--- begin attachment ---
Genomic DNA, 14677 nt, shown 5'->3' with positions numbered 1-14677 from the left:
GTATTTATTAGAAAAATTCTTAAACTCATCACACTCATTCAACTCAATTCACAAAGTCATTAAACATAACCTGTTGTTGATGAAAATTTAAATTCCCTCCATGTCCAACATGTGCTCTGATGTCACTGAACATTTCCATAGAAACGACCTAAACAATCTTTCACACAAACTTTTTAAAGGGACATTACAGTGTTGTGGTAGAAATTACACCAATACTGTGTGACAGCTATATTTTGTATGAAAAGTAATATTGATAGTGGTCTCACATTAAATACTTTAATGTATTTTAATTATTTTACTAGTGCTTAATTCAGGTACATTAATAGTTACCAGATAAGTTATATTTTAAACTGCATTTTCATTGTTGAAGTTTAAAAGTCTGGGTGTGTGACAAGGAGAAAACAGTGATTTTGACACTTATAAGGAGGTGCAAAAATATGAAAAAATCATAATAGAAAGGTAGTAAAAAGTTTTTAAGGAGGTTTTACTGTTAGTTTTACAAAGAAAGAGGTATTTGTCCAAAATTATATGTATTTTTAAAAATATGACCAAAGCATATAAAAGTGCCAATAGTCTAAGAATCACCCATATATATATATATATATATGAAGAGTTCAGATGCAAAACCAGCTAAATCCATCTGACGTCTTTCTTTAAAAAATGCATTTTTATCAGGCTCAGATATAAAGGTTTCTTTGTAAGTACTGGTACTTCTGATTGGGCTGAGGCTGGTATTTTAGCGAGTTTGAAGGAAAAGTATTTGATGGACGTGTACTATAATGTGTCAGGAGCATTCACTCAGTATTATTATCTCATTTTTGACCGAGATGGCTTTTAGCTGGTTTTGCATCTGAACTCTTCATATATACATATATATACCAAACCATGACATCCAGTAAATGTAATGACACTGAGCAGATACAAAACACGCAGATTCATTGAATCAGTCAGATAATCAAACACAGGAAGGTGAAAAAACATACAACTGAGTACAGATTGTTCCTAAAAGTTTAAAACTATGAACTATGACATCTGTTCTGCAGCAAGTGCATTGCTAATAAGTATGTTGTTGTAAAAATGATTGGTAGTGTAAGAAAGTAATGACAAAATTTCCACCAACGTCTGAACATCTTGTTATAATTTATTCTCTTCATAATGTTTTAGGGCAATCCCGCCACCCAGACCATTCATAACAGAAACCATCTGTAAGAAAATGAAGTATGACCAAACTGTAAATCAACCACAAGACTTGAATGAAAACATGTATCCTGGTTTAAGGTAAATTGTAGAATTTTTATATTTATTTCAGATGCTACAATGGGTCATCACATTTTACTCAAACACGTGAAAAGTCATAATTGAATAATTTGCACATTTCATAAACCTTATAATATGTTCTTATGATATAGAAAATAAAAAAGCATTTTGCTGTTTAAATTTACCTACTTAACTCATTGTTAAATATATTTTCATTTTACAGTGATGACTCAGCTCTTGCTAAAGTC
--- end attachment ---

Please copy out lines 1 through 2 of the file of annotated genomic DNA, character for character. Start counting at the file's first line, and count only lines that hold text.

Genomic DNA, 14677 nt, shown 5'->3' with positions numbered 1-14677 from the left:
GTATTTATTAGAAAAATTCTTAAACTCATCACACTCATTCAACTCAATTCACAAAGTCATTAAACATAACCTGTTGTTGATGAAAATTTAAATTCCCTCCATGTCCAACATGTGCTCTGATGTCACTGAACATTTCCATAGAAACGACCTAAACAATCTTTCACACAAACTTTTTAAAGGGACATTACAGTGTTGTGGTAGAAATTACACCAATACTGTGTGACAGCTATATTTTGTATGAAAAGTAATATTGATAGTGGTCTCACATTAAATACTTTAATGTATTTTAATTATTTTACTAGTGCTTAATTCAGGTACATTAATAGTTACCAGATAAGTTATATTTTAAACTGCATTTTCATTGTTGAAGTTTAAAAGTCTGGGTGTGTGACAAGGAGAAAACAGTGATTTTGACACTTATAAGGAGGTGCAAAAATATGAAAAAATCATAATAGAAAGGTAGTAAAAAGTTTTTAAGGAGGTTTTACTGTTAGTTTTACAAAGAAAGAGGTATTTGTCCAAAATTATATGTATTTTTAAAAATATGACCAAAGCATATAAAAGTGCCAATAGTCTAAGAATCACCCATATATATATATATATATATGAAGAGTTCAGATGCAAAACCAGCTAAATCCATCTGACGTCTTTCTTTAAAAAATGCATTTTTATCAGGCTCAGATATAAAGGTTTCTTTGTAAGTACTGGTACTTCTGATTGGGCTGAGGCTGGTATTTTAGCGAGTTTGAAGGAAAAGTATTTGATGGACGTGTACTATAATGTGTCAGGAGCATTCACTCAGTATTATTATCTCATTTTTGACCGAGATGGCTTTTAGCTGGTTTTGCATCTGAACTCTTCATATATACATATATATACCAAACCATGACATCCAGTAAATGTAATGACACTGAGCAGATACAAAACACGCAGATTCATTGAATCAGTCAGATAATCAAACACAGGAAGGTGAAAAAACATACAACTGAGTACAGATTGTTCCTAAAAGTTTAAAACTATGAACTATGACATCTGTTCTGCAGCAAGTGCATTGCTAATAAGTATGTTGTTGTAAAAATGATTGGTAGTGTAAGAAAGTAATGACAAAATTTCCACCAACGTCTGAACATCTTGTTATAATTTATTCTCTTCATAATGTTTTAGGGCAATCCCGCCACCCAGACCATTCATAACAGAAACCATCTGTAAGAAAATGAAGTATGACCAAACTGTAAATCAACCACAAGACTTGAATGAAAACATGTATCCTGGTTTAAGGTAAATTGTAGAATTTTTATATTTATTTCAGATGCTACAATGGGTCATCACATTTTACTCAAACACGTGAAAAGTCATAATTGAATAATTTGCACATTTCATAAACCTTATAATATGTTCTTATGATATAGAAAATAAAAAAGCATTTTGCTGTTTAAATTTACCTACTTAACTCATTGTTAAATATATTTTCATTTTACAGTGATGACTCAGCTCTTGCTAAAGTC